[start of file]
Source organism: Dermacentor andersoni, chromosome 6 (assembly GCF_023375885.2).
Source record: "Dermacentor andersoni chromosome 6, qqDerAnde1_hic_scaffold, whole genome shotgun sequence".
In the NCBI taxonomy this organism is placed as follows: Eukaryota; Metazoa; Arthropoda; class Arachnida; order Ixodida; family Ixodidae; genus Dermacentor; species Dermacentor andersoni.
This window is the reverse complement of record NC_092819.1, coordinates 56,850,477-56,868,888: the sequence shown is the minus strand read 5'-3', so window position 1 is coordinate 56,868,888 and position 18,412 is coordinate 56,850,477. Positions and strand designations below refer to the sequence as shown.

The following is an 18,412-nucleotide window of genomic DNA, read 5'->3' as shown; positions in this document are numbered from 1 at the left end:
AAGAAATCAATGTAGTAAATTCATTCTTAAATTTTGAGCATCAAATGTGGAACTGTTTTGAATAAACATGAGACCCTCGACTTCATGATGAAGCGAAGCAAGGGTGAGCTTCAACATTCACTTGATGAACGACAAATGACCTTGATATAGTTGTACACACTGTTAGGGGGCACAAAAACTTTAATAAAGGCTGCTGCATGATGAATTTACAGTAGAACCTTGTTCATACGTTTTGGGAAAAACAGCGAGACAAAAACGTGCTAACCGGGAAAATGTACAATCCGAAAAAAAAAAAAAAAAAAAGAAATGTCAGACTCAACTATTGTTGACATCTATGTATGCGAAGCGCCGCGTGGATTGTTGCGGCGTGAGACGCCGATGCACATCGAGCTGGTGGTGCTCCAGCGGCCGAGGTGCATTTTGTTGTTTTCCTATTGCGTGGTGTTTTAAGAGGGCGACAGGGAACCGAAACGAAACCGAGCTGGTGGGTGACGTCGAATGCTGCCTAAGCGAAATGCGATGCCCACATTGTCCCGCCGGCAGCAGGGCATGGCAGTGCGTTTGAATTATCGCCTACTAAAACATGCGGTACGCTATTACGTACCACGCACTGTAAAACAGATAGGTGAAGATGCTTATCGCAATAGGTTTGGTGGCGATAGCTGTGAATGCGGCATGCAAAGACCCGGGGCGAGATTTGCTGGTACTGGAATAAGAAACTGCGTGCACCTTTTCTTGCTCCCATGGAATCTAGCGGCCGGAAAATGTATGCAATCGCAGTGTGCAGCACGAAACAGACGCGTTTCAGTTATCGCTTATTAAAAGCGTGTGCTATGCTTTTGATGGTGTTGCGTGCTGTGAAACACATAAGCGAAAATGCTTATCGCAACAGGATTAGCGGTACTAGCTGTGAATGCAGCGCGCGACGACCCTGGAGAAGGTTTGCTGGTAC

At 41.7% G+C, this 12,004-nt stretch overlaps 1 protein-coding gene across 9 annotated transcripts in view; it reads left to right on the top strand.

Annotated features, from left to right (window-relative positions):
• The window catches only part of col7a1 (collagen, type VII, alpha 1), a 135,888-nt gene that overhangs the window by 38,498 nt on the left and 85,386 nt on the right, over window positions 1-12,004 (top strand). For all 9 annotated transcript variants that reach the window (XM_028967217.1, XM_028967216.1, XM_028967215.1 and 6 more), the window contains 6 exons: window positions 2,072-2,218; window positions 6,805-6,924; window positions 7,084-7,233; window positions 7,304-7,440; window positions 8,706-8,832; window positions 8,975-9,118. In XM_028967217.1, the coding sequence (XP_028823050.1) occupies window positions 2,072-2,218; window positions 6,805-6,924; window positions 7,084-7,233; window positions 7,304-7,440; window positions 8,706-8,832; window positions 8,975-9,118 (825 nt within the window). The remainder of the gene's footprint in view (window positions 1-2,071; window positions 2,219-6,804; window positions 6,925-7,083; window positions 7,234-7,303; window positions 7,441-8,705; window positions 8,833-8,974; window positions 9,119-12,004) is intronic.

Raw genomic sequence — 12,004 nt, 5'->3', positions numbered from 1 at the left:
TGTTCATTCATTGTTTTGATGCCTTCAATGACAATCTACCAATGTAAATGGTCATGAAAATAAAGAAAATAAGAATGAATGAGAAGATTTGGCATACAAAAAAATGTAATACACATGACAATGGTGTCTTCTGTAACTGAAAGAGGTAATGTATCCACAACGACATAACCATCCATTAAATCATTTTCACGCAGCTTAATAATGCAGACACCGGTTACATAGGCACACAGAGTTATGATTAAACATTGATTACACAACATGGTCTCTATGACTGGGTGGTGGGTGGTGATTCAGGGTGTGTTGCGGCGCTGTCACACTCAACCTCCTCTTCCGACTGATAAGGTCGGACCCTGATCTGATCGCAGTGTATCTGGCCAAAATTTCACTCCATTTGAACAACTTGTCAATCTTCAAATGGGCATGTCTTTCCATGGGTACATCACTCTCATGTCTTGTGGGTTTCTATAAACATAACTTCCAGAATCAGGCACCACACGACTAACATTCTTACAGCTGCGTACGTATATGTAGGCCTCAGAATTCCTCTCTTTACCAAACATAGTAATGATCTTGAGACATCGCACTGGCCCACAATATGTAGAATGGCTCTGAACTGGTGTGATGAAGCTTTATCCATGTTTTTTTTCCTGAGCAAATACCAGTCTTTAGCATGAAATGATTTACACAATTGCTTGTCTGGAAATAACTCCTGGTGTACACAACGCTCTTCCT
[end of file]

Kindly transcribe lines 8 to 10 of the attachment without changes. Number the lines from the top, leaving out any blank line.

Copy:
Annotated features, from left to right (window-relative positions):
• The window catches only part of col7a1 (collagen, type VII, alpha 1), a 135,888-nt gene that overhangs the window by 38,498 nt on the left and 85,386 nt on the right, over window positions 1-12,004 (top strand). For all 9 annotated transcript variants that reach the window (XM_028967217.1, XM_028967216.1, XM_028967215.1 and 6 more), the window contains 6 exons: window positions 2,072-2,218; window positions 6,805-6,924; window positions 7,084-7,233; window positions 7,304-7,440; window positions 8,706-8,832; window positions 8,975-9,118. In XM_028967217.1, the coding sequence (XP_028823050.1) occupies window positions 2,072-2,218; window positions 6,805-6,924; window positions 7,084-7,233; window positions 7,304-7,440; window positions 8,706-8,832; window positions 8,975-9,118 (825 nt within the window). The remainder of the gene's footprint in view (window positions 1-2,071; window positions 2,219-6,804; window positions 6,925-7,083; window positions 7,234-7,303; window positions 7,441-8,705; window positions 8,833-8,974; window positions 9,119-12,004) is intronic.

Raw genomic sequence — 12,004 nt, 5'->3', positions numbered from 1 at the left: